Sermons

Summary: God is always with us 1)In heaven (139:7–8). 2)In the place of the dead (139:8). 3) He can be found by the farthest oceans (139:9–10) and 4)He shines forth in the darkness (139:11–12)

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What’s your favorite place to go in the summer? A place perhaps with blue sky, a calm lake, the wind blowing and the sun shining. For some it is fishing, sunning or golf. For others it’s mountain biking, hiking or swimming. Often during these times we reflect on things and our thoughts seem clearer. People often express that this area or activity helps them feel close to God. Why is that? There seems to be the danger in busyness that we feel removed from the presence of God, and something specifically about corporate worship that God is in our midst.

Ps 139 as a whole presents the doctrines of God’s omniscience (as we saw last week) and God’s omnipresence (which is the focus of this week) and the omnipotence of the Lord (139:13-18).

Quote: In comparing the omniscience and omnipresence of God, Matthew Henry expressed it like this:

“If God is omnipresent, he must needs be omniscient; but he is omnipresent; this supposes the infinite and immensity of his being, from which follows the ubiquity of his presence; heaven and earth include the whole creation, and the Creator fills both (Jer. 23:24); he not only knows both, and governs both, but he fills both. Every part of the creation is under God’s intuition and influence. David here acknowledges this also with application and sees himself thus open before God”. (Henry, M. (1996, c1991). Matthew Henry’s commentary on the whole Bible : Complete and unabridged in one volume (Ps 139:7). Peabody: Hendrickson.)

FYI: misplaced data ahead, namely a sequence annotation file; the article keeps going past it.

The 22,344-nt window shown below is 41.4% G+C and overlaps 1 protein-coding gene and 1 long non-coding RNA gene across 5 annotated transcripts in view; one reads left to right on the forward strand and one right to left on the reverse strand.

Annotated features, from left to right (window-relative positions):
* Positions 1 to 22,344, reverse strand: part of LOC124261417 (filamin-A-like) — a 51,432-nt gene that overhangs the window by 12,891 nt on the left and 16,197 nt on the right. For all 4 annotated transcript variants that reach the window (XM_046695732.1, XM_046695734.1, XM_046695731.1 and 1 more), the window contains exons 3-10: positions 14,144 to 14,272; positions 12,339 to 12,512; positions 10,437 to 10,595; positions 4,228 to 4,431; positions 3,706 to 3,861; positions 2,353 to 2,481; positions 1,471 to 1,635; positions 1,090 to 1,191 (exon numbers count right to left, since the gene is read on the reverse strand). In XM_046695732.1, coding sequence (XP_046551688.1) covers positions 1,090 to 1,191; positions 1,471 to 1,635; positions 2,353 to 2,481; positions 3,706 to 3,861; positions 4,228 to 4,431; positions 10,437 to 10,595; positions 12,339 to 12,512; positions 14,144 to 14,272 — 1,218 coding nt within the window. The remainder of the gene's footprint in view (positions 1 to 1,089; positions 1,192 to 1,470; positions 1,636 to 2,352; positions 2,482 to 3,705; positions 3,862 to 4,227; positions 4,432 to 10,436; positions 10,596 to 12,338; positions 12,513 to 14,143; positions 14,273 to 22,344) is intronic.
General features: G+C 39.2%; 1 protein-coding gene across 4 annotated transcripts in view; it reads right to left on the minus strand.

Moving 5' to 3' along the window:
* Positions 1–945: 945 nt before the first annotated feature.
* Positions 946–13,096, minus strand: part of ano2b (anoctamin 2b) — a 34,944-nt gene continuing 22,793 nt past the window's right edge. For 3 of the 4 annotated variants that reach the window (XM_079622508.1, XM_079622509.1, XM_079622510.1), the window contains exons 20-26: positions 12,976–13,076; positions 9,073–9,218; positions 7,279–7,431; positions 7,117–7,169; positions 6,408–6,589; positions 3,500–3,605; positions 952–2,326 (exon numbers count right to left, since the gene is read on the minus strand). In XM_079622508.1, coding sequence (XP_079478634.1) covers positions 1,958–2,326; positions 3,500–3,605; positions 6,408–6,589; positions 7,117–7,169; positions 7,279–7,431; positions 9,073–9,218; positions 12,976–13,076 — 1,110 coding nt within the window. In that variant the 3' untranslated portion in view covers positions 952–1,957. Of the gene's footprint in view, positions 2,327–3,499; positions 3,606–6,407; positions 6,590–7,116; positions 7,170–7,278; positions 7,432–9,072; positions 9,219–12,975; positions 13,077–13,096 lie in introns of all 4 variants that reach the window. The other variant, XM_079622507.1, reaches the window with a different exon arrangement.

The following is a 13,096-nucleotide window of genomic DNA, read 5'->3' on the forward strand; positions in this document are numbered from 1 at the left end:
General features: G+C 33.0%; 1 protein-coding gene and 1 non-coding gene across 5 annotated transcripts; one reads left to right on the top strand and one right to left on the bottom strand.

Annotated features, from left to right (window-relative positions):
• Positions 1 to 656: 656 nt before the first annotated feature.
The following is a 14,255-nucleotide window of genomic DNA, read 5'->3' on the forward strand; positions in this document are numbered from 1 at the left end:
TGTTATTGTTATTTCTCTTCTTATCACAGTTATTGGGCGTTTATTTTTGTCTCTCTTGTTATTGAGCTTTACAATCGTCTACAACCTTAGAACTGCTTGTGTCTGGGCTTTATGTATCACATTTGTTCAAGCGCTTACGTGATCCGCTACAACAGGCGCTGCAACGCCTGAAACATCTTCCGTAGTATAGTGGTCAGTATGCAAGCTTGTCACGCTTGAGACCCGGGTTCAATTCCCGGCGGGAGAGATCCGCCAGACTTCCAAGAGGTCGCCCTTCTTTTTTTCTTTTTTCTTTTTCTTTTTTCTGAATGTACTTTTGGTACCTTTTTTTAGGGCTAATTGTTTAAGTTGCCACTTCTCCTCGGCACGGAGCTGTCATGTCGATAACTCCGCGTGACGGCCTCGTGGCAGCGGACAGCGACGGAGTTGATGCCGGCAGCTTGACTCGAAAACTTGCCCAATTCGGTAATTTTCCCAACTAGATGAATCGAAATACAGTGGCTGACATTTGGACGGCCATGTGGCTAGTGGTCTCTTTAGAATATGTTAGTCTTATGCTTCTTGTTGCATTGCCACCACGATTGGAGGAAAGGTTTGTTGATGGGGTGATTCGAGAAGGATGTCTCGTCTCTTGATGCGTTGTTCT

The Psalmist appeals to God, seeking God’s forgiveness and cleansing, and expressing his abhorrence of the wicked. To not be counted in that category, the Psalmist shows his ready submission to the closest scrutiny of God. Therefore, admonition to the wicked and comfort to the pious are alike implied inferences from these doctrines. (Jamieson, R., Fausset, A. R., Fausset, A. R., Brown, D., & Brown, D. (1997). A commentary, critical and explanatory, on the Old and New Testaments. On spine: Critical and explanatory commentary. (Ps 139:1). Oak Harbor, WA: Logos Research Systems, Inc.)

This morning, as shown in verses 7-12 we see that God was always watching over David and thus it was impossible to do anything over which God is not a spectator. (MacArthur, J. (2006). The MacArthur study Bible : New American Standard Bible. (Ps 139:7-12). Nashville: Thomas Nelson Publishers.) This is an expression of fellowship with God. All the marks of intimate friendship—detailed knowledge, reading of minds, a hand on the shoulder to encourage or check—are here ascribed to God. His companionship is unbroken; even the occasional attempt to hide from God is (prevented. In its sense of the omnipresence of the divine Spirit, its delight in walking daily with God from birth to death, and its awareness of the need for inner holiness ).(Elwell, W. A. (1996, c1989). Evangelical Commentary on the Bible . (electronic ed.) (Ps 139:1). Grand Rapids: Baker Book House.) In verses 7–12 the psalmist praises Yahweh’s power to be present everywhere; this thought is not only a comfort but a warning as well, since it reminds him that nowhere can he escape Yahweh’s notice (Bratcher, R. G., & Reyburn, W. D. (1991). A translator’s handbook on the book of Psalms. Helps for translators (1125). New York: United Bible Societies.)


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